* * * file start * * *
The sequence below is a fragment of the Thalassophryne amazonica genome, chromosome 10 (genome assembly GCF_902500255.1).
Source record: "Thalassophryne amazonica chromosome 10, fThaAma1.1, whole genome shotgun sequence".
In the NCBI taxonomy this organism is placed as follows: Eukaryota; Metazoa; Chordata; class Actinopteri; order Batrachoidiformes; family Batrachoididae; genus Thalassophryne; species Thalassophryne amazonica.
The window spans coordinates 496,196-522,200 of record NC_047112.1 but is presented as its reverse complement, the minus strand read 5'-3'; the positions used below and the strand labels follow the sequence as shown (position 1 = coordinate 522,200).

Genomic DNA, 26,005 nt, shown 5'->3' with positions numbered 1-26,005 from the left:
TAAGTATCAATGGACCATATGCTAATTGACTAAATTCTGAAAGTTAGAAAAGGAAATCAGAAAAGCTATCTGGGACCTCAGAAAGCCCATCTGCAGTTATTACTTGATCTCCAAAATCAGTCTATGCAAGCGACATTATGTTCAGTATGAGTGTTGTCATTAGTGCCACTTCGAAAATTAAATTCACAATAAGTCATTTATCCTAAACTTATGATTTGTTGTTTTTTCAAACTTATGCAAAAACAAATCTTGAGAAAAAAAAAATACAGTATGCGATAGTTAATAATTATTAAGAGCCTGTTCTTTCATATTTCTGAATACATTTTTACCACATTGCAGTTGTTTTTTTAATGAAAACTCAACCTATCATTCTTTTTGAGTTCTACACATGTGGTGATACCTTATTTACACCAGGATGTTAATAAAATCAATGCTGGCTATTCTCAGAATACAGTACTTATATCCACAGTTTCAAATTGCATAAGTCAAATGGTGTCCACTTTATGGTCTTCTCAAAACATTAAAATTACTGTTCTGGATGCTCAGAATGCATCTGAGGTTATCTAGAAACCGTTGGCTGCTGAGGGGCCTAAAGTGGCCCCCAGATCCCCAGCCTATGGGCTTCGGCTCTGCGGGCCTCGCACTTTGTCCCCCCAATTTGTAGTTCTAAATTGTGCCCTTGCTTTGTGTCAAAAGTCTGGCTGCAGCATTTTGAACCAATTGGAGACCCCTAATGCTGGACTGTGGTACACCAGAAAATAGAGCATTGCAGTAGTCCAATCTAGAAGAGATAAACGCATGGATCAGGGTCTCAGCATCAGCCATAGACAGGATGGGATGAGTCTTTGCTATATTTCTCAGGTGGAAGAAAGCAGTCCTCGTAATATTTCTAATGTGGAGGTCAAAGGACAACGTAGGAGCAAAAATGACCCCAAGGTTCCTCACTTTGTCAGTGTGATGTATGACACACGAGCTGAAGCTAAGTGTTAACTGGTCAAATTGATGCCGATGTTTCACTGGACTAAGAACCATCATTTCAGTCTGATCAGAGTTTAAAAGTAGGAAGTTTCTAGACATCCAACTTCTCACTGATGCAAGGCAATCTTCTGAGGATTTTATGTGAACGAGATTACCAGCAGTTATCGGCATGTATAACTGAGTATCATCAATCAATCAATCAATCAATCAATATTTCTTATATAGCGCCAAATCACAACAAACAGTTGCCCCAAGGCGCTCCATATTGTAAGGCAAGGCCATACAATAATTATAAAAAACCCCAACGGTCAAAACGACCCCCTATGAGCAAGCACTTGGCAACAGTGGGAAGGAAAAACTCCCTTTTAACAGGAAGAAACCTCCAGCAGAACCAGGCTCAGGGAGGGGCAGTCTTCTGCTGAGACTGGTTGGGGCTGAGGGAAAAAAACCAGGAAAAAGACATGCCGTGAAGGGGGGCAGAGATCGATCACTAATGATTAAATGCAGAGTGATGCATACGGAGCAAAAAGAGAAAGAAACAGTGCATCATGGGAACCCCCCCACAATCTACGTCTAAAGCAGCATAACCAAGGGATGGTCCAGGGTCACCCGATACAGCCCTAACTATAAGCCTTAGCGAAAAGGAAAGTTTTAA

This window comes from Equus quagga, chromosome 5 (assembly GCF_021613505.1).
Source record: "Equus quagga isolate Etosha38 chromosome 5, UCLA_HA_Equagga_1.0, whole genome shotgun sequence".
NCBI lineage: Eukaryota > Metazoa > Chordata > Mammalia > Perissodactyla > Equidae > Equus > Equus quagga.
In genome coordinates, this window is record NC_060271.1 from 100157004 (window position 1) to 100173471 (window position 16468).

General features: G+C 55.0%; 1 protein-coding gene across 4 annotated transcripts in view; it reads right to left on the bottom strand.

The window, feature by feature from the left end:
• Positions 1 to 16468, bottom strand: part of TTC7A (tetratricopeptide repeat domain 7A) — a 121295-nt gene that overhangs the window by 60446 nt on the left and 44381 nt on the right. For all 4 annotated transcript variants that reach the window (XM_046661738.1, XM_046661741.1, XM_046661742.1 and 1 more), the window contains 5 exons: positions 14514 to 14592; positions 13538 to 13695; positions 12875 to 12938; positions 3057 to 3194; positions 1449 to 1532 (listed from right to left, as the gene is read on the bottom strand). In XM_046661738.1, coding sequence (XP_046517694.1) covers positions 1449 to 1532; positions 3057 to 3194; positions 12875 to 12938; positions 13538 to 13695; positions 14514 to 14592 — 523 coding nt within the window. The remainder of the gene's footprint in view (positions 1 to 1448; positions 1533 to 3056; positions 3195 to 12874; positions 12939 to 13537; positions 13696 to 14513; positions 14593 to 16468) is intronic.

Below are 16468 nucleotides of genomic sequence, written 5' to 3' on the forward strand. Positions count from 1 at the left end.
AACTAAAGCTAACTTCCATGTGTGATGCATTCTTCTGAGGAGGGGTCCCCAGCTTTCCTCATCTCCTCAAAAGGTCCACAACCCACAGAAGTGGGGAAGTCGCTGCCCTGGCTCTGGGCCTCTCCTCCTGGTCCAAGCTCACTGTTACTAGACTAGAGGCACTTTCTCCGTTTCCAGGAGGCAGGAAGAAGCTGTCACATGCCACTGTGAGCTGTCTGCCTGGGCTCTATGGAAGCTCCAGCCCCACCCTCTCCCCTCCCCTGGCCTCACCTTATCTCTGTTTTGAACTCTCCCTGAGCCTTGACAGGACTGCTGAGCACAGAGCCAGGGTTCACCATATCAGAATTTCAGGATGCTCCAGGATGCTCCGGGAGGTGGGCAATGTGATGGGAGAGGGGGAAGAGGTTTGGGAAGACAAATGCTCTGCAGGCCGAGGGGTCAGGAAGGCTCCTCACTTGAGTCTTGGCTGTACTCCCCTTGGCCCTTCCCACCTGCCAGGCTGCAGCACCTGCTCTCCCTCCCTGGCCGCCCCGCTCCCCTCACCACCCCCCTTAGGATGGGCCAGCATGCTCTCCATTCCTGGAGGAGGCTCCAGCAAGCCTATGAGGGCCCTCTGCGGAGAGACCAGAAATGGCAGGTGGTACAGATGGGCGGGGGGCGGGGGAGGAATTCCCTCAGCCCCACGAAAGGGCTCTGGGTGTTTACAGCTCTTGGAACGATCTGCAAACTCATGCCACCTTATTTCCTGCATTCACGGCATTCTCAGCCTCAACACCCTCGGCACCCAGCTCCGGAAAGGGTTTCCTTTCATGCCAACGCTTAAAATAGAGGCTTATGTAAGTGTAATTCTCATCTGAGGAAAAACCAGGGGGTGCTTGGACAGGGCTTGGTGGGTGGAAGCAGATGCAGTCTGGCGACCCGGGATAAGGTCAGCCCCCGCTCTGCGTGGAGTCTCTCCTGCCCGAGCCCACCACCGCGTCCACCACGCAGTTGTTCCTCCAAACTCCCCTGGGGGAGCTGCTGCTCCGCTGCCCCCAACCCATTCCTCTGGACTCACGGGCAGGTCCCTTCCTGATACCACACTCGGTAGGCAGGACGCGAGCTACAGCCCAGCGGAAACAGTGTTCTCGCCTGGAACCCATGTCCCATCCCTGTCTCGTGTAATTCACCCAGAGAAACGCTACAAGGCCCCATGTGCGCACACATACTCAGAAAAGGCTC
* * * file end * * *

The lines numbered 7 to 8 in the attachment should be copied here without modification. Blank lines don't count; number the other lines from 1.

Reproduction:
This window comes from Equus quagga, chromosome 5 (assembly GCF_021613505.1).
Source record: "Equus quagga isolate Etosha38 chromosome 5, UCLA_HA_Equagga_1.0, whole genome shotgun sequence".